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Ask Money

‘Did you know there’s a pimp in your wallet?’

Candace Manriquez Wrenn Feb 7, 2014
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There are reasons aplenty to wean oneself off the credit card merry-go-round.  Whether you’d like to avoid debt, want to keep to a stricter budget, or have been frightened by the recent spate of credit breaches, you may be thinking of going on an all-cash diet.  

And while your debit card usually won’t let you spend what you don’t have, small business owners know that a debit card is not as good as cash. One small business owner, specifically.

Renee Quarles is the owner of Shades of Afrika, in Long Beach, Calif., a store that offers books, art, and health, and beauty products all with the purpose of enhancing “the understanding of the Afrikan diaspora.” In 2010, as part of what she considered a challenge from President Obama to create new jobs, Quarles opened a neighboring salon, Natural Kinx and Waves which created 3 new jobs. 

Quarles is a pleasant woman who knows her store inside and out,  and she is just as comfortable talking about her customer’s home lives as she is world politics.

But she doesn’t mince words when it comes to topics she’s passionate about. Just try to buy something with a debit card. 

“You’d like to pay with a card? Did you know that there’s a pimp in your wallet?” she says. That’s right. With a very kind and nurturing tone she continues, “There’s a pimp in all of our wallets, dear.”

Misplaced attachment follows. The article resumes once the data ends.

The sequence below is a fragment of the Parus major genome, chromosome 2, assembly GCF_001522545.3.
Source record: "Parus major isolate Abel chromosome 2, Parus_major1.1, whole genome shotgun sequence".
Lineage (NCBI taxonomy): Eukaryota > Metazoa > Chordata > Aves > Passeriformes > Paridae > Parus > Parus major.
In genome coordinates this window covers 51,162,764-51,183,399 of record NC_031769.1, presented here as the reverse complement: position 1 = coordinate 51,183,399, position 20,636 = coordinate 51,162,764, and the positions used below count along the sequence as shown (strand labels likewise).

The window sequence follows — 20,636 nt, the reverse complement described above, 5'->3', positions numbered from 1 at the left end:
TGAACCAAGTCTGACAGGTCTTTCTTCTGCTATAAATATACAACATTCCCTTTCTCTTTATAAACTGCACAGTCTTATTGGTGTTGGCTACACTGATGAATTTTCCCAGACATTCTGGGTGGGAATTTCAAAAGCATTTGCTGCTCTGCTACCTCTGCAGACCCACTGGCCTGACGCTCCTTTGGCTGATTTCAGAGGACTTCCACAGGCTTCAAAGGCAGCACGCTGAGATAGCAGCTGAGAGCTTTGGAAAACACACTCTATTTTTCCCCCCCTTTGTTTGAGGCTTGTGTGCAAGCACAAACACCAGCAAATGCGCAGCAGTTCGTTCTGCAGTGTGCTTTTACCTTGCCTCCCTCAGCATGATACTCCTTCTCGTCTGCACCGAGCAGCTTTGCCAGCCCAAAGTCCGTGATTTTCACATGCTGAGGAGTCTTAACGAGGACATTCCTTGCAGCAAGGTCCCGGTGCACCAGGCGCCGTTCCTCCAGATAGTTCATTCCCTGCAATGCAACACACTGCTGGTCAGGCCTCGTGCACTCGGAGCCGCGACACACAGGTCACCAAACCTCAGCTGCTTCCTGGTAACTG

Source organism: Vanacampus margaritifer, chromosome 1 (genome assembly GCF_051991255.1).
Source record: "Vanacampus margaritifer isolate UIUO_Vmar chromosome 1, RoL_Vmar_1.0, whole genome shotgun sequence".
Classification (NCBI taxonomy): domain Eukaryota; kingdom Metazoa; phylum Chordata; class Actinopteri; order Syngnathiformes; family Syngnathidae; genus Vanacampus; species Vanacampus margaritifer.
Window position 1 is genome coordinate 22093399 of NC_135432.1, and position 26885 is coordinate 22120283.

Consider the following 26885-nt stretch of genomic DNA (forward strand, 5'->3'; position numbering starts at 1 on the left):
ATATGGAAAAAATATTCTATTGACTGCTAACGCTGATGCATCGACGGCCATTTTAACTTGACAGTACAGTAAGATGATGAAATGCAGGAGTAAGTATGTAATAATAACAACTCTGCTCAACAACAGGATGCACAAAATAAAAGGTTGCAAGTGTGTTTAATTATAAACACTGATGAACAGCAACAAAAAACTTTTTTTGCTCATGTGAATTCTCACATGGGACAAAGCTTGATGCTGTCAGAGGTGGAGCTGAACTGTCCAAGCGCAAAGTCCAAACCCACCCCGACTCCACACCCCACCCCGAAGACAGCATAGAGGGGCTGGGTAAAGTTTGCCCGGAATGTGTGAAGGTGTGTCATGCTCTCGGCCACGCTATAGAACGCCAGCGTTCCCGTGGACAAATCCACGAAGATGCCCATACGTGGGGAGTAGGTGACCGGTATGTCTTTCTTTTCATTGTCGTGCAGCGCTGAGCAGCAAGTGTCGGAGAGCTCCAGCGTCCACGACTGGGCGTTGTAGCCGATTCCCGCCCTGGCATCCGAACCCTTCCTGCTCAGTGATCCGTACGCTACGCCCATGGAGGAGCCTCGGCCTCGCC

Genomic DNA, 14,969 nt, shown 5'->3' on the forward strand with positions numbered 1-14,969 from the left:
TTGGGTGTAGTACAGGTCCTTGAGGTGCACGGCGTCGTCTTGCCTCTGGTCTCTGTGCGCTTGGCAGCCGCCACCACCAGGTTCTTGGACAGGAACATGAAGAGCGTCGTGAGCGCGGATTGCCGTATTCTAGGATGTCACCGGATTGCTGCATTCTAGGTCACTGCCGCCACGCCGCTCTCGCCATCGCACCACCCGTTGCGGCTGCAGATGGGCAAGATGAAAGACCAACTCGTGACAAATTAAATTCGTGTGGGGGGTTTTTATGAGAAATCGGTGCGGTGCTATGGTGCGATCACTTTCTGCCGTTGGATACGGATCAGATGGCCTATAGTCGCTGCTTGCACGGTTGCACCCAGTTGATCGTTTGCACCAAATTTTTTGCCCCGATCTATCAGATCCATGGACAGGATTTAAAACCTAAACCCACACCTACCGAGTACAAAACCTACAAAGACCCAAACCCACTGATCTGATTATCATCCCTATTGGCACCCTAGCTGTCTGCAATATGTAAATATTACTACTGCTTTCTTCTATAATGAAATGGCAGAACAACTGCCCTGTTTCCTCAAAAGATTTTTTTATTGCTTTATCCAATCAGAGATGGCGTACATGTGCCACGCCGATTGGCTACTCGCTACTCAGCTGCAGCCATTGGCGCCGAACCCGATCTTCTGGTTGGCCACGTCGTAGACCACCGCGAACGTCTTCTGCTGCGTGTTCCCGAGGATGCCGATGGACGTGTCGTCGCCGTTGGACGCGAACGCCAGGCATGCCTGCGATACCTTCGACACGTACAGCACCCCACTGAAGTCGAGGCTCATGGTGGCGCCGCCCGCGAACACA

The pimp she is referring to are banks. As a small business owner, Quarles says that she has been forced to charge more to take debit and credit cards. To avoid passing the costs on to all customers, she charges a fee to those who wish to use a card.

“My cash register has the $1.00 processing fee [posted].  We merchants can’t keep carrying the weight of these fees,” Quarles says.

She is baffled as to why anyone would prefer to use a card over greenbacks.

“Whenever I can only make a quarter of a penny in keeping my money, and a man I can’t see makes 2.79 to 3.29 percent, who are you and how did you get in my wallet,” she says.

Quarles says she wants to empower everyone to take charge of their finances, and that denying the banks access to your full purchase history is one big step. That by using cash, you keep the man out of your wallet, and you avoid paying fees like the one she is compelled to charge.

As to why she doesn’t just transition to an all-cash business, she says, “I tried that when I first started.  When I tried to take [the card reader] out, the convenience factors were overwhelming me.  Everyone with a job had these cards.  I couldn’t say no,” she stresses. “If I didn’t have [the card reader], I wouldn’t have sold anything because people weren’t going to go and come back to me with cash.”

Longtime customer Janae Tucker says that she and her partner, Darren Turner, often hear Quarles’ “pimp in your wallet” spiel.

“We always get lectured,” Tucker says.  Darren Turner jumps into say that he doesn’t see it as a lecture, but as a lesson.

Quarles is happy that her words are taken as a lesson and haven’t fallen on deaf ears.  She says that getting the pimp out of peoples’ wallets is a battle she will continue to fight.

“We are in a serious crisis when people believe that the card in our hand is going to suffice better than the cash in our wallets.  The cash in your wallet allows you to pay your children an allowance to teach them how to manage their own saving.”

And with a smile, she slides the debit card, hands over the merchandise and says, “Take your power back.”

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